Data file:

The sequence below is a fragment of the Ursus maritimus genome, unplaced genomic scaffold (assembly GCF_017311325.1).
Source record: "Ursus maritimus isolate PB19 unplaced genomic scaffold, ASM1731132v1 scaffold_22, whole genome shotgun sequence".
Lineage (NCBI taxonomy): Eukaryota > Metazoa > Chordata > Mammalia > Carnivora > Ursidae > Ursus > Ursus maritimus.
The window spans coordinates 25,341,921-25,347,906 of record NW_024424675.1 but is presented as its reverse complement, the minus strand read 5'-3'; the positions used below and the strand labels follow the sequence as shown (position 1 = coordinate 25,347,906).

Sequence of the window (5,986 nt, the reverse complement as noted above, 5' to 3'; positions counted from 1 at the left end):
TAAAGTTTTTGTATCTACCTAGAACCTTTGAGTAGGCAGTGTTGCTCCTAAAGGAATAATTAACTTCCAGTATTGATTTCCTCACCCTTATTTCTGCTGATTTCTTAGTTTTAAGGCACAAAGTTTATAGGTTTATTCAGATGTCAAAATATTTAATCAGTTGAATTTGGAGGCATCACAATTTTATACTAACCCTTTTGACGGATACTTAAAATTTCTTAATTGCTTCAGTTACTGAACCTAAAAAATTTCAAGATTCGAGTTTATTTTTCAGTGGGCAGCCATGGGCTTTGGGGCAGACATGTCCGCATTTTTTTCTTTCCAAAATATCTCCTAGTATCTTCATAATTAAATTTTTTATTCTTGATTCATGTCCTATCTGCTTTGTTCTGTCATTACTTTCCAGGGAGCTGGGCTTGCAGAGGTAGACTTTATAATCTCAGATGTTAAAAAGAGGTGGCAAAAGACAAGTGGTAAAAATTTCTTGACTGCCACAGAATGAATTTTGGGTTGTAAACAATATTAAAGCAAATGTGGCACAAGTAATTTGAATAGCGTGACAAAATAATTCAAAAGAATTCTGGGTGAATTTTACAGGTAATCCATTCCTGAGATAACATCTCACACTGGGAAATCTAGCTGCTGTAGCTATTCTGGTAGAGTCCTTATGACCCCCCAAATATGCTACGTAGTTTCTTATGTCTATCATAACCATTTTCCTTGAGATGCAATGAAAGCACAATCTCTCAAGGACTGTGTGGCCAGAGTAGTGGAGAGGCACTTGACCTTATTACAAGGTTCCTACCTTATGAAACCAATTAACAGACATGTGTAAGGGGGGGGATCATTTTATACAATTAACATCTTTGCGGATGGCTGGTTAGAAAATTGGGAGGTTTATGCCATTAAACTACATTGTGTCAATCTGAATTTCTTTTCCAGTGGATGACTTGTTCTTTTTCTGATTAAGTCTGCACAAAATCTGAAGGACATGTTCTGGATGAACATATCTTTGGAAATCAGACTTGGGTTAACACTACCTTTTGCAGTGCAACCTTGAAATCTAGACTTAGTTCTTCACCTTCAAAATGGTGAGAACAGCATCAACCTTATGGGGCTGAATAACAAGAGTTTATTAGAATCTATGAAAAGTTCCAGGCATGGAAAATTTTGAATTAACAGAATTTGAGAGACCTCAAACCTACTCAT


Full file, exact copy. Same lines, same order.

The sequence below is a fragment of the Ursus maritimus genome, unplaced genomic scaffold (assembly GCF_017311325.1).
Source record: "Ursus maritimus isolate PB19 unplaced genomic scaffold, ASM1731132v1 scaffold_22, whole genome shotgun sequence".
Lineage (NCBI taxonomy): Eukaryota > Metazoa > Chordata > Mammalia > Carnivora > Ursidae > Ursus > Ursus maritimus.
The window spans coordinates 25,341,921-25,347,906 of record NW_024424675.1 but is presented as its reverse complement, the minus strand read 5'-3'; the positions used below and the strand labels follow the sequence as shown (position 1 = coordinate 25,347,906).

Sequence of the window (5,986 nt, the reverse complement as noted above, 5' to 3'; positions counted from 1 at the left end):
TAAAGTTTTTGTATCTACCTAGAACCTTTGAGTAGGCAGTGTTGCTCCTAAAGGAATAATTAACTTCCAGTATTGATTTCCTCACCCTTATTTCTGCTGATTTCTTAGTTTTAAGGCACAAAGTTTATAGGTTTATTCAGATGTCAAAATATTTAATCAGTTGAATTTGGAGGCATCACAATTTTATACTAACCCTTTTGACGGATACTTAAAATTTCTTAATTGCTTCAGTTACTGAACCTAAAAAATTTCAAGATTCGAGTTTATTTTTCAGTGGGCAGCCATGGGCTTTGGGGCAGACATGTCCGCATTTTTTTCTTTCCAAAATATCTCCTAGTATCTTCATAATTAAATTTTTTATTCTTGATTCATGTCCTATCTGCTTTGTTCTGTCATTACTTTCCAGGGAGCTGGGCTTGCAGAGGTAGACTTTATAATCTCAGATGTTAAAAAGAGGTGGCAAAAGACAAGTGGTAAAAATTTCTTGACTGCCACAGAATGAATTTTGGGTTGTAAACAATATTAAAGCAAATGTGGCACAAGTAATTTGAATAGCGTGACAAAATAATTCAAAAGAATTCTGGGTGAATTTTACAGGTAATCCATTCCTGAGATAACATCTCACACTGGGAAATCTAGCTGCTGTAGCTATTCTGGTAGAGTCCTTATGACCCCCCAAATATGCTACGTAGTTTCTTATGTCTATCATAACCATTTTCCTTGAGATGCAATGAAAGCACAATCTCTCAAGGACTGTGTGGCCAGAGTAGTGGAGAGGCACTTGACCTTATTACAAGGTTCCTACCTTATGAAACCAATTAACAGACATGTGTAAGGGGGGGGATCATTTTATACAATTAACATCTTTGCGGATGGCTGGTTAGAAAATTGGGAGGTTTATGCCATTAAACTACATTGTGTCAATCTGAATTTCTTTTCCAGTGGATGACTTGTTCTTTTTCTGATTAAGTCTGCACAAAATCTGAAGGACATGTTCTGGATGAACATATCTTTGGAAATCAGACTTGGGTTAACACTACCTTTTGCAGTGCAACCTTGAAATCTAGACTTAGTTCTTCACCTTCAAAATGGTGAGAACAGCATCAACCTTATGGGGCTGAATAACAAGAGTTTATTAGAATCTATGAAAAGTTCCAGGCATGGAAAATTTTGAATTAACAGAATTTGAGAGACCTCAAACCTACTCAT